Opinion of the Staff: Congress and Consensus


Graphic by Amanda Mattesi

The 2016 presidential elections marked the beginning of a new chapter in American political discourse. Gone are the days of unity and compromise; it is now clear that our nation has entered a period of polarization and division. Amplified by the anger of an activated base, the era of consensus politics has resolved into bitter fighting and petty insults. Concession and accommodation are being killed like Caesar, stabbed to death on the floor of the Senate (although, in this case, the House of Representatives and the White House might also share some of the blame). Neither party has been immune to these new tactics of tweeting first and thinking later. In essence, while politicians theoretically should be attempting to create a better future out of a challenged past, making the world better for those who will come next, they have instead chosen to create a political stalemate. Thus, the question begs to be asked: what message are politicians sending the next generation about the ability to work together to find a common solution?

January’s government shutdown is perhaps the high water mark in America’s most elite leaders’ inability to find middle ground and come to mutual understanding. The president and congressional leaders could not, or would not, find a way to compromise. This resulted in a shutdown that S&P Nation estimated cost the American taxpaying body $6.8 billion a week. We argue that the cost was greater than that. Lost in the miasma of childish arguments was the idea that people from all political spectrums should be able to reach across the aisle to find a way to work together. If parents, teachers, and community members are advocating this idea to their children, why can’t they apply it to themselves?

There was another toll to this stubborn standoff. Because of the government’s inability to find a solution that satisfied each side, federal employees were furloughed, our Coast Guard lost funding, and national sites and buildings were closed. Ironically, unaffected were salaries paid to our federal politicians, who were able to keep their heads above the water throughout the shutdown. The unintended lesson being taught to America’s youth is that it’s okay to bring progress to an impasse as long as the people who get hurt aren’t us.

Disagreement is not an excuse for inactivity. Politicians who dig their heels in, more determined to be stubborn than to find solutions to problems, set a terrible example. No one can be successful when their attitude is “it’s my way or the highway.” And yet this attitude persists.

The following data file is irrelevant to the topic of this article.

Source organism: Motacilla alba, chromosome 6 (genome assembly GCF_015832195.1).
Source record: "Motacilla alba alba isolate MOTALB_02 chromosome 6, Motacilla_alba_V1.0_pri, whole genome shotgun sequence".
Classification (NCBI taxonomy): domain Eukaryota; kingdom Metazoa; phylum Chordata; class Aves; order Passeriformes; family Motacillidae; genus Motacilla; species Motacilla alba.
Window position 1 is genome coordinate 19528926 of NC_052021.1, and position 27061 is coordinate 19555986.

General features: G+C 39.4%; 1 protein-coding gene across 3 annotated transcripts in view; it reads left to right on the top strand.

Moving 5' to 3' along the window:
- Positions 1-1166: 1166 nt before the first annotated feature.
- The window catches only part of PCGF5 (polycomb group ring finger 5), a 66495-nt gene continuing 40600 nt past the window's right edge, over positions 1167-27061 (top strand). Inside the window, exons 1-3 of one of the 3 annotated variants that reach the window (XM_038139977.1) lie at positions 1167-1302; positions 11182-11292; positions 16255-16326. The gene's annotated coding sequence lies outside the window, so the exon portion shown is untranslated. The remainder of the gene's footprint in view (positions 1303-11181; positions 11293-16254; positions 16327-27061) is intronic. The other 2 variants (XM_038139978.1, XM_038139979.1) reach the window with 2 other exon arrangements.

…..A study from the Pew Research Institute found that 40 percent of Democrats and Republicans belong to their respective party because they oppose the other one, not because they believe in the ethos of their party. In other words, a huge chunk of those who are politically active pursue a course of action, not with the idea of finding a viable solution to problems themselves, but just to prevent the opposition from succeeding. If I can’t win, no one can win. I’m taking all my toys and going home. That’s sad.

The eventuality is a more partisan, divided, and ill-mannered society. Politicians are responsible for our future and set the bar for how to get things done for the next generation. According to The Center for Information & Research on Civic Learning and Engagement, young voter turnout rose by 20 percent from the 2014 to 2018 midterms, so perhaps a change is on the horizon. Perhaps the increase in young voters will force a change in attitude. Or, if politicians won’t change, perhaps it will be up to young voters to change politicians.

As long as the rhetoric of hate and division continues to echo through the halls of government, our generation must be prepared to bridge the bitter and extreme divide ourselves. We’re better than stubborn name-calling. If our elected leaders won’t set a brighter example, we must set a more civil tone ourselves.